Published on October 15th, 2014 | by Damien Straker
Son of a Gun – Film Review
Reviewed by Damien Straker on October 16th, 2014
eOne presents a film by Julius Avery
Produced by Timothy White
Written by Julius Avery
Starring: Brenton Thwaites, Ewan McGregor and Alicia Vikander
Music by Jed Kurzel
Cinematography: Nigel Bluck
Editing: Jack Hutchings
Running Time: 109 minutes
Release Date: October 16th, 2014
Son of a Gun, the first Australian feature film by Julius Avery, is trashy, sometimes unwatchable due its violence and underwritten in parts but also appropriately visceral, purposely cast and staged with memorable action sequences. The film isn’t concerned by plot. It recycles narratives collected from past genre films. It is firstly a prison film where a young man named JR (Home and Away and The Giver’s Brenton Thwaites) is protected from the vicious attacks of inmates by fellow criminal Brendan (Ewan McGregor). These gaol scenes, shot in a real prison, are extremely intense due to an eerie, whispery music score and tight framing. Thwaites is twenty-five but looks young for his age, adding fear when he is surrounded by heavyweight thugs. The close-ups allow him to act silently, relying on his eyes. JR remains aware of the danger closing in on him but is powerless. As Brendan, Ewan McGregor is also a strong acquisition. He is one of the most diverse actors in the industry and knows how to be intimidating but also injects black humour into his role. Both actors do well to enhance their characters because Avery’s own script is short on context and the dialogue resorts mostly to cursing. There is no backstory for JR, aside from hints of an abusive father and his motive like wanting a family feels sketchy and underdeveloped. We aren’t told why he is in a maximum security prison either, a sizeable plot hole considering he is released after six months. Also, how was Brendan certain JR wouldn’t disappear once on the outside with money and a gun, and instructed to prepare the breakout? Regardless, the way JR aids Brendan’s escape, using a helicopter, is well-staged and I thought it was plausible since a similar escapade was performed in real life a few years ago.
Following the escape, the film borrows another worn crime trope: the small time thug in love with the boss’s girl. JR falls for an immigrant named Tasha (Alicia Vikander). She works as a waitress in a strip club and she says only sticks around because she makes the crime boss, another man working with Brendan, look good. Who is using who is an idea expressed loudly through transparent symbols like a chess games and lines like “things are not what you imagine”. These illusions are instrumental in the second part of the film which structures itself around an elaborate heist, this time stealing gold bars from a mining company. The set piece takes inspiration from video games like Grand Theft Auto V, and is sharply orchestrated and intense, particularly with the combat involving a mixture of vehicles and firearms. You are not supposed to ask these questions with a film of this kind, but I had to wonder how hot a newly formed gold bar would be if they’re melted down in front of you. After the second heist, the film runs out of steam. Considering how much is already pinched, it’s not a surprise when there is a betrayal following the heist and these types of gangster films, specifically the ones from early Hollywood would only run for as long as eighty or ninety minutes, instead of under two hours. Some smaller scenes at the backend are also poorly staged, including some bad disguises at an airport. Meanwhile, there is a morally questionable ending where a major character escapes judgement far too lightly and dilutes any meaning the film might have about father figures. Avery could have dug deeper with this central male relationship because he says it is inspired by a bad influence in his own life. But Son of a Gun is a guilty pleasure rather than a character study. It is trash but at least it is a well-made kind of trash.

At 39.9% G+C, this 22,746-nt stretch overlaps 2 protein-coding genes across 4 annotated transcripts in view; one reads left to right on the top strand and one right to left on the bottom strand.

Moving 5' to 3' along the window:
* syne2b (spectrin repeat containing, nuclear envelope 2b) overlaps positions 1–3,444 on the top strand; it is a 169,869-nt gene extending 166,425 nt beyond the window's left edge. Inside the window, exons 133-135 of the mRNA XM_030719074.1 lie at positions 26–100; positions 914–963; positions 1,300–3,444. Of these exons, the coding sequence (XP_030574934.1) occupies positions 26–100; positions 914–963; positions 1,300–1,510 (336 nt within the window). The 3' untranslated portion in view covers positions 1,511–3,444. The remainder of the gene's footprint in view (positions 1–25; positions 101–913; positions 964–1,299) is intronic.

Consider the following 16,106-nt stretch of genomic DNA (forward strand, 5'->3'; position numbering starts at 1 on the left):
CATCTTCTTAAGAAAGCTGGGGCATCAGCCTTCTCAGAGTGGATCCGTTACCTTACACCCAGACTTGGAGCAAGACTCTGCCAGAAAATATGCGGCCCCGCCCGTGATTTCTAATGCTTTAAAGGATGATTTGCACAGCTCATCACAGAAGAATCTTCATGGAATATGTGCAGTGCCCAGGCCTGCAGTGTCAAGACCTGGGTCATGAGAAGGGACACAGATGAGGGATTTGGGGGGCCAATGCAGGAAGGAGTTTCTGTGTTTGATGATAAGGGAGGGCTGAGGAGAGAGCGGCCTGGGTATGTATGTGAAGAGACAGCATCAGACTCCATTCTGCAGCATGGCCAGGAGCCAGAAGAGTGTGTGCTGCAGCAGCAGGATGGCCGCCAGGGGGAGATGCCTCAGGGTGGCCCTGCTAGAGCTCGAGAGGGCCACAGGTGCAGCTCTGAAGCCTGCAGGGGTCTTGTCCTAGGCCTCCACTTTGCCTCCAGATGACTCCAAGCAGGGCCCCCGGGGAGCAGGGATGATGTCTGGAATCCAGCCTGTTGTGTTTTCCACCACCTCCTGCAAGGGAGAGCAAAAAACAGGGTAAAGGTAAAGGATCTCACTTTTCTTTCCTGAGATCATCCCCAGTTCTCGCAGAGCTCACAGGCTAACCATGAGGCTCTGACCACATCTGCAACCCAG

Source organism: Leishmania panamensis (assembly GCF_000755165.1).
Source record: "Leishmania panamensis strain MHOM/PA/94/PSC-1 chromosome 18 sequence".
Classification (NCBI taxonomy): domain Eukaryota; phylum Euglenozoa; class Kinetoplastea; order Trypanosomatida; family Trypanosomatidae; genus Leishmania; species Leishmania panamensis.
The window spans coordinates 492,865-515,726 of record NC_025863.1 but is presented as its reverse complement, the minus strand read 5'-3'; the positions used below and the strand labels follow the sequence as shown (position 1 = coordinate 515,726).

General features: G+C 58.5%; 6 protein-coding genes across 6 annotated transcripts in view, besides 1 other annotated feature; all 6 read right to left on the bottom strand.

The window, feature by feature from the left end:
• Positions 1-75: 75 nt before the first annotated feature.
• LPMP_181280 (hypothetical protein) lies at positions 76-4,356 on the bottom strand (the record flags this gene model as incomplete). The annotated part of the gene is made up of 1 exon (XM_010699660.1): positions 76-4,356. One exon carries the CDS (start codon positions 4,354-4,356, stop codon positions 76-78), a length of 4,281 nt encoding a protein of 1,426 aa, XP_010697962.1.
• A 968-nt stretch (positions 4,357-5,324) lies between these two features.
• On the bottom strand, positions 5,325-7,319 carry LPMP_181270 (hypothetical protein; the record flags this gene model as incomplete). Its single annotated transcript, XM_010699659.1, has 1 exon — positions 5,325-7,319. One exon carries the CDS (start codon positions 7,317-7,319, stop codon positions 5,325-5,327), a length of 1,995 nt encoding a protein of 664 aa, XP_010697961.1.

Summary: Son of a Gun, the first Australian feature film by Julius Avery, is trashy, sometimes unwatchable due its violence and underwritten in parts but also appropriately visceral, purposely cast and staged with memorable action sequences.